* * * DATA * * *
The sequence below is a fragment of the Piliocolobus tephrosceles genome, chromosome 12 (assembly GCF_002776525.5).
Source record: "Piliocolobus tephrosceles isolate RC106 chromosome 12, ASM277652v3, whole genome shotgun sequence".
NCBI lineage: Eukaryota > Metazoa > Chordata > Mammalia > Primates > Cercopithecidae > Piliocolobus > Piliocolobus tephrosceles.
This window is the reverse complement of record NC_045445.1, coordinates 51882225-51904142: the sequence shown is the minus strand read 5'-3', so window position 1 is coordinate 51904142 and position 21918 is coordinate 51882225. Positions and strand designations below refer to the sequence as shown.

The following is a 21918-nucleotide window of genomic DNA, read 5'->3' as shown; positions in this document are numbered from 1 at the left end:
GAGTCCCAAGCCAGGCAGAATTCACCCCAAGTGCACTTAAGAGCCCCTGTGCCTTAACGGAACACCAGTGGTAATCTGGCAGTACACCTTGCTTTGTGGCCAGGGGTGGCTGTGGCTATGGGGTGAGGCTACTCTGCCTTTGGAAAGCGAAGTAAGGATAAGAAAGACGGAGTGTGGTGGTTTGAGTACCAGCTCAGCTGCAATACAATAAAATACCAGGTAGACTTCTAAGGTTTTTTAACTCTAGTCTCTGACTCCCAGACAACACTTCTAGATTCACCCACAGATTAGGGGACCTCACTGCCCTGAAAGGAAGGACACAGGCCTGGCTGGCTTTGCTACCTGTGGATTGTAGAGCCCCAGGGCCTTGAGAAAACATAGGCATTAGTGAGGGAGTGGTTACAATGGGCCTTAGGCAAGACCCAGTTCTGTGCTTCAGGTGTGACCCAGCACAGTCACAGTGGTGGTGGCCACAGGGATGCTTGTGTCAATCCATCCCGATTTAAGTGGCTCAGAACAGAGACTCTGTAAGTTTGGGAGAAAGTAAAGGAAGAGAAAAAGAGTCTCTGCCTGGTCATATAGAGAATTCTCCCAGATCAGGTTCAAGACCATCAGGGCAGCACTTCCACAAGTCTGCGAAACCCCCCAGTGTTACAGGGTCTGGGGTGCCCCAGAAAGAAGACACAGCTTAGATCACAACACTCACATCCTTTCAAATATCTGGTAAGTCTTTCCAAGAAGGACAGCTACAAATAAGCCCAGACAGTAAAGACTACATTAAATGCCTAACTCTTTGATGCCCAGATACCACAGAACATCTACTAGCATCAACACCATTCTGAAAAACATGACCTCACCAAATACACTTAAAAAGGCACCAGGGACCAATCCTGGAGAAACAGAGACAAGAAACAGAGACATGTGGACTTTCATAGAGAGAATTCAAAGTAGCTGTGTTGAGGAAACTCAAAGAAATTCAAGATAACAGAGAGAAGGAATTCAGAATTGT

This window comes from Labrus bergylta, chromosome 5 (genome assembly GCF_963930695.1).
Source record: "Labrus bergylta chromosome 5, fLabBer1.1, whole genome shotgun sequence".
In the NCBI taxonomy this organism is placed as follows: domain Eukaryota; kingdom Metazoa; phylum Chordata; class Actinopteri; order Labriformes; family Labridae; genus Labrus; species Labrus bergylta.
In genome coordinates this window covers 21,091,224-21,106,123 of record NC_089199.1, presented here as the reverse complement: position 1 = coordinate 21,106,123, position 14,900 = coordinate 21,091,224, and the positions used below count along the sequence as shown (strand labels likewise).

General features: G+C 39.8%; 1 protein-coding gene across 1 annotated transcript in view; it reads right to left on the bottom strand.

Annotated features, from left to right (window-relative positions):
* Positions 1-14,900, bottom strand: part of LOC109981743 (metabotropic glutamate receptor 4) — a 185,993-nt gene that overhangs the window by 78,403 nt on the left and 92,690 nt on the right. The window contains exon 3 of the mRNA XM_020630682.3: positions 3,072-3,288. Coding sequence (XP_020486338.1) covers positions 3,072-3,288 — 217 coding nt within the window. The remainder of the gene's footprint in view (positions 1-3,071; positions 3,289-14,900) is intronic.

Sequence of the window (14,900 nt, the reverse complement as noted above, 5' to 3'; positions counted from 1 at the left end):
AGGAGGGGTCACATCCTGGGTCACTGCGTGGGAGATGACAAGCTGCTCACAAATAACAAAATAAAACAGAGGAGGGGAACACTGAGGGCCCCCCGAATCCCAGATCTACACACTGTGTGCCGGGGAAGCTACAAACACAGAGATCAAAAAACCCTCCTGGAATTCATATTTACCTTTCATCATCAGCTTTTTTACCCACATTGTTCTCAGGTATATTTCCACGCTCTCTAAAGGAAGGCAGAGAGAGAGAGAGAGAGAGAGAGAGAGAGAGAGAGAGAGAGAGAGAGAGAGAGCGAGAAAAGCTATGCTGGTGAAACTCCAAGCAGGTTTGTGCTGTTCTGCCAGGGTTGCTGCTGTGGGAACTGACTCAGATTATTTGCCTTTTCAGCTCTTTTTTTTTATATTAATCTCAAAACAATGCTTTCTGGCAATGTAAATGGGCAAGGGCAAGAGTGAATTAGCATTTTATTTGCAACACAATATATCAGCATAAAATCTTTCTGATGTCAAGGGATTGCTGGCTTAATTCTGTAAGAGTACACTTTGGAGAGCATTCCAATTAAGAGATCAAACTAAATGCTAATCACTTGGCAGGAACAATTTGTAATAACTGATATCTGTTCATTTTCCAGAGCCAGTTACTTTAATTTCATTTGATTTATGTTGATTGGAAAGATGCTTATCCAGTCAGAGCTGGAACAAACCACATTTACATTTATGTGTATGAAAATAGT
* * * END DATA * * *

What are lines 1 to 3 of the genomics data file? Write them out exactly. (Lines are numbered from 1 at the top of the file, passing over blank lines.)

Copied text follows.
The sequence below is a fragment of the Piliocolobus tephrosceles genome, chromosome 12 (assembly GCF_002776525.5).
Source record: "Piliocolobus tephrosceles isolate RC106 chromosome 12, ASM277652v3, whole genome shotgun sequence".
NCBI lineage: Eukaryota > Metazoa > Chordata > Mammalia > Primates > Cercopithecidae > Piliocolobus > Piliocolobus tephrosceles.